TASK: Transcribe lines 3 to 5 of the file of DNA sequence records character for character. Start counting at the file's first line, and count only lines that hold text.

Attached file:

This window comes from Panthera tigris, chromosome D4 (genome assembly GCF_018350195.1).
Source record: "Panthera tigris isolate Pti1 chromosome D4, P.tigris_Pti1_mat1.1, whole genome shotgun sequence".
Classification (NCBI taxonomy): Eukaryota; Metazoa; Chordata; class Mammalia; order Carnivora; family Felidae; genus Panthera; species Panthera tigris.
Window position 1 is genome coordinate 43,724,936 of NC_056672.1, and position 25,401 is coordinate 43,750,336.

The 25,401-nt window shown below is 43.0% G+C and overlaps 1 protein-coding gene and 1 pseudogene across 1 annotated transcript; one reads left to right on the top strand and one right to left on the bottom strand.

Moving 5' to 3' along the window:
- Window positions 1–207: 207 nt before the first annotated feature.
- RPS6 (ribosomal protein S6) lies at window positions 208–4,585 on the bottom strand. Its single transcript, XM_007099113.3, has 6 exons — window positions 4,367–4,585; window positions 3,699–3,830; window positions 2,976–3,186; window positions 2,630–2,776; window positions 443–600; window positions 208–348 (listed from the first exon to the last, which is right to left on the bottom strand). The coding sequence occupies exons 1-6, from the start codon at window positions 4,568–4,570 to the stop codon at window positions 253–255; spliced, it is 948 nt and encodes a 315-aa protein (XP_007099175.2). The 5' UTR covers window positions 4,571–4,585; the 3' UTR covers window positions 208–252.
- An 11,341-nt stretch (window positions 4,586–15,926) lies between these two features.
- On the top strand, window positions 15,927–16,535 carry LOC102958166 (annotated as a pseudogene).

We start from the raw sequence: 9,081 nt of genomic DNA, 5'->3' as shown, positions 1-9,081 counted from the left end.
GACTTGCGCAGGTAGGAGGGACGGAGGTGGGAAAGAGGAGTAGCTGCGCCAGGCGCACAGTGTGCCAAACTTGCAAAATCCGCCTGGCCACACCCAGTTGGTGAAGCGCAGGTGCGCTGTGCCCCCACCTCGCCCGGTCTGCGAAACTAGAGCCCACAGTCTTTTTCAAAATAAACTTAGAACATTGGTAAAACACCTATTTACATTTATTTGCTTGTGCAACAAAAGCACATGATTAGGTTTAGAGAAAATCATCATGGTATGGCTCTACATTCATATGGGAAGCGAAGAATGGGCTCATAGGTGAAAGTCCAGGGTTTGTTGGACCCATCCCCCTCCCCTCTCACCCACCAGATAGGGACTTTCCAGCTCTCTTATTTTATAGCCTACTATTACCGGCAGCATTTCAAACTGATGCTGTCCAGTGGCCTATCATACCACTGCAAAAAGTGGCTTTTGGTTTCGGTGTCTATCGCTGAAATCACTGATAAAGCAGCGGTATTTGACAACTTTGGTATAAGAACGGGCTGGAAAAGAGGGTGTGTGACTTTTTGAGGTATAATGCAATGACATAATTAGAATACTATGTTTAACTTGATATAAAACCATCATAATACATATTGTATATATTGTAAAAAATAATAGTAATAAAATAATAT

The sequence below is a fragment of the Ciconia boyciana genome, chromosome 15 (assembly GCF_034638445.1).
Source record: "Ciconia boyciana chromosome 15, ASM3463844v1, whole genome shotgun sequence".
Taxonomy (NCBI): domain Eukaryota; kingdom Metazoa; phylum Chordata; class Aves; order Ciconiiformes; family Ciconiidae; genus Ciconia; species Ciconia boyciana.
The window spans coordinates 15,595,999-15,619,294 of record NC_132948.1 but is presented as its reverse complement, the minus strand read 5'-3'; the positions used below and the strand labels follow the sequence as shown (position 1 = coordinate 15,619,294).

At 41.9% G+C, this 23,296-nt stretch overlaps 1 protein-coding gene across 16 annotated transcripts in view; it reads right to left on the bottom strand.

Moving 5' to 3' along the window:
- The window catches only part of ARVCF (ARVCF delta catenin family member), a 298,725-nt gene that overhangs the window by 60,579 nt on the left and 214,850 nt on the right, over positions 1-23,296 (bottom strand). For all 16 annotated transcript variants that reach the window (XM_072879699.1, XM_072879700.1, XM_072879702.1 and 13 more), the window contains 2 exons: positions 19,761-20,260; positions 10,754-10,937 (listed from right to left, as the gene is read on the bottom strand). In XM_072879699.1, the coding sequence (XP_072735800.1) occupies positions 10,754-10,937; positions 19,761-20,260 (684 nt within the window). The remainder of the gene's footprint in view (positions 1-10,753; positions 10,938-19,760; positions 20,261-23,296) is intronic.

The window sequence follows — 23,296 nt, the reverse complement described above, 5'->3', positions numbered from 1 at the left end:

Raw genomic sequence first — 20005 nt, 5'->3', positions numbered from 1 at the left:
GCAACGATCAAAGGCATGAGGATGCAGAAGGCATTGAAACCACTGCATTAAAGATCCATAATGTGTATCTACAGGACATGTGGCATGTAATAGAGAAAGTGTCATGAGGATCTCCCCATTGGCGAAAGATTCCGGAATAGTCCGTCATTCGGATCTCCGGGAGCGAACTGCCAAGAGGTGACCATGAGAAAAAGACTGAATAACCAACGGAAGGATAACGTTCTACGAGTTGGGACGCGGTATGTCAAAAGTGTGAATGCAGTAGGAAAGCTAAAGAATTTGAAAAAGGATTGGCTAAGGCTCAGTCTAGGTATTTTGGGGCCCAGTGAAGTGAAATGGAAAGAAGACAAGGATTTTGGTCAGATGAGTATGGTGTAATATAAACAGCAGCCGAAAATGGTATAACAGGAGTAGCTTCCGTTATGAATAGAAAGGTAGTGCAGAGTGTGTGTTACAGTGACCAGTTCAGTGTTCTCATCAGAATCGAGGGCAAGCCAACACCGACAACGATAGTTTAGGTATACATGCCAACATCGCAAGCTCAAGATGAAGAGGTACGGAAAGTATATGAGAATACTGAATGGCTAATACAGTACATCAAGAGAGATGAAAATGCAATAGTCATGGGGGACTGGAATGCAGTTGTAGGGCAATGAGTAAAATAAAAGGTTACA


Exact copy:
Classification (NCBI taxonomy): Eukaryota; Metazoa; Chordata; class Mammalia; order Carnivora; family Felidae; genus Panthera; species Panthera tigris.
Window position 1 is genome coordinate 43,724,936 of NC_056672.1, and position 25,401 is coordinate 43,750,336.

The 25,401-nt window shown below is 43.0% G+C and overlaps 1 protein-coding gene and 1 pseudogene across 1 annotated transcript; one reads left to right on the top strand and one right to left on the bottom strand.